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A Kingdom of StargazersAstrology and Authority in the Late Medieval Crown of Aragon$
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Michael A. Ryan

Print publication date: 2011

Print ISBN-13: 9780801449840

Published to Cornell Scholarship Online: August 2016

DOI: 10.7591/cornell/9780801449840.001.0001

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To Condemn a King

To Condemn a King

The Inquisitor and the Notary

(p.124) 5 To Condemn a King
A Kingdom of Stargazers

Michael A. Ryan

Cornell University Press

This chapter analyzes two significant sources that evidence contemporary criticisms of King Joan's problematic intellectual interests. Two individuals—Nicolau Eymerich, the inquisitor general of the Crown of Aragon during the reign of King Joan; and Bernat Metge, the personal scribe to both King Joan and Queen Yolande de Bar—composed trenchant commentaries that allude to Joan's pastimes. Eymerich and Metge had different backgrounds and personalities, which colored their texts accordingly. Their two seemingly dissimilar texts provide an opportunity for modern scholars to analyze comparable perceptions of Pere III's son and successor to the throne, Joan. The principal theme that runs through these two works is the king's interest in divining the future, especially through astrological means, which both writers view as a vanity that imperiled the king's soul. A major difference between the two works is that Eymerich criticized the king in a seemingly detached, almost clinical manner, whereas Metge was more direct in his criticisms, having the king suffer explicitly for his actions.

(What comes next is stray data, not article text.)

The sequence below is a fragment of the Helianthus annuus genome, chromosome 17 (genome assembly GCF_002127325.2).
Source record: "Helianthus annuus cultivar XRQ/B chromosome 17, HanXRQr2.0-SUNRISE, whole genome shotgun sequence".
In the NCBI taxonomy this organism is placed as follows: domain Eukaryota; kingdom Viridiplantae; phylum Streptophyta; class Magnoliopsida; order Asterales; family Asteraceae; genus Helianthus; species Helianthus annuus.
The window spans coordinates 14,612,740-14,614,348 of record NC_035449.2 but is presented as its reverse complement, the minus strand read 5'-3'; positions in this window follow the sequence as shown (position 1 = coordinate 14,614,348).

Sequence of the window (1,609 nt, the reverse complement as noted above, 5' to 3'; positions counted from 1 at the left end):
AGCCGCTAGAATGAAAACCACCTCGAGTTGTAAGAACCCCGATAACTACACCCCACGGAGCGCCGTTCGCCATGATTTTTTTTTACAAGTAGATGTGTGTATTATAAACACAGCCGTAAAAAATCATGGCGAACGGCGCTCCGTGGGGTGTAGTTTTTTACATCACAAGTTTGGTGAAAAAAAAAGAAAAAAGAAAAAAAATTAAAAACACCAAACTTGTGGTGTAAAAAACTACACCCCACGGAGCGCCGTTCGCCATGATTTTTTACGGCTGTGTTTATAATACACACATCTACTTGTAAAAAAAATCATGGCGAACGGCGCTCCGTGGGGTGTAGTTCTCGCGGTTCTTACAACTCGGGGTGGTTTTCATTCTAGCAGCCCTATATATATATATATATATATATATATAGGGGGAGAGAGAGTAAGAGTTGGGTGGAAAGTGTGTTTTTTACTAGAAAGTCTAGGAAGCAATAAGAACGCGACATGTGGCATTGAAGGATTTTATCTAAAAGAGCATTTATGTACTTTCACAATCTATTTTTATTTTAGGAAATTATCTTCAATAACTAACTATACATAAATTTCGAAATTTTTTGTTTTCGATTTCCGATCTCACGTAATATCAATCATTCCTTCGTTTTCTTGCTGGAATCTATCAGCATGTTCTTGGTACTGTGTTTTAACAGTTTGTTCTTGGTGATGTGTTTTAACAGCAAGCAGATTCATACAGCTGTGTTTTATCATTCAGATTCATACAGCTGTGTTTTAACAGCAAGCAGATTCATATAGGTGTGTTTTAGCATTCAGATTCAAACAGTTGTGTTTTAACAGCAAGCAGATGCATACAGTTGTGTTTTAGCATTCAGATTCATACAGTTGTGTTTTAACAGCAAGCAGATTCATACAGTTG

Keywords:   King Joan, occult, Nicolau Eymerich, Crown of Aragon, Bernat Metge, divination, astrology

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